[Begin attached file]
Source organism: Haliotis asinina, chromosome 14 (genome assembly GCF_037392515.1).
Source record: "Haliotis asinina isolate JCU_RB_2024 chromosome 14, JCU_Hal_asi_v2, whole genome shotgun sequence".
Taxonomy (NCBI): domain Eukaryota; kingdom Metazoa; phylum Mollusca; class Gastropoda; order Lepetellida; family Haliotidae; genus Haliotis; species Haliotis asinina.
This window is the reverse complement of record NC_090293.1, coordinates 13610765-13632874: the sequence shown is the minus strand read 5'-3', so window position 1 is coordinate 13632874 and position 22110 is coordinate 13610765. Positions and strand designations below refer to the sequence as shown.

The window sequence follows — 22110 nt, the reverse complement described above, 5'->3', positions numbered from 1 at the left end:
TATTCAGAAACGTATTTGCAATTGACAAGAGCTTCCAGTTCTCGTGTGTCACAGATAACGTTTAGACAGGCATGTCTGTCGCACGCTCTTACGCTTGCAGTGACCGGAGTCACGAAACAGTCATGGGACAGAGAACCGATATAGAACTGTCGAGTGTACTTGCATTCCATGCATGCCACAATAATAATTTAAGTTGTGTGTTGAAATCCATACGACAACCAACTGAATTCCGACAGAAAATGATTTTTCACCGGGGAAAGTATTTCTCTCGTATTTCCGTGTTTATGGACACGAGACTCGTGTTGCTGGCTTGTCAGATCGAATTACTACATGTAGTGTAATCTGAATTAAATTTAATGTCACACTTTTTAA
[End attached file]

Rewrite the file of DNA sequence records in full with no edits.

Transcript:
Source organism: Haliotis asinina, chromosome 14 (genome assembly GCF_037392515.1).
Source record: "Haliotis asinina isolate JCU_RB_2024 chromosome 14, JCU_Hal_asi_v2, whole genome shotgun sequence".
Taxonomy (NCBI): domain Eukaryota; kingdom Metazoa; phylum Mollusca; class Gastropoda; order Lepetellida; family Haliotidae; genus Haliotis; species Haliotis asinina.
This window is the reverse complement of record NC_090293.1, coordinates 13610765-13632874: the sequence shown is the minus strand read 5'-3', so window position 1 is coordinate 13632874 and position 22110 is coordinate 13610765. Positions and strand designations below refer to the sequence as shown.

The window sequence follows — 22110 nt, the reverse complement described above, 5'->3', positions numbered from 1 at the left end:
TATTCAGAAACGTATTTGCAATTGACAAGAGCTTCCAGTTCTCGTGTGTCACAGATAACGTTTAGACAGGCATGTCTGTCGCACGCTCTTACGCTTGCAGTGACCGGAGTCACGAAACAGTCATGGGACAGAGAACCGATATAGAACTGTCGAGTGTACTTGCATTCCATGCATGCCACAATAATAATTTAAGTTGTGTGTTGAAATCCATACGACAACCAACTGAATTCCGACAGAAAATGATTTTTCACCGGGGAAAGTATTTCTCTCGTATTTCCGTGTTTATGGACACGAGACTCGTGTTGCTGGCTTGTCAGATCGAATTACTACATGTAGTGTAATCTGAATTAAATTTAATGTCACACTTTTTAA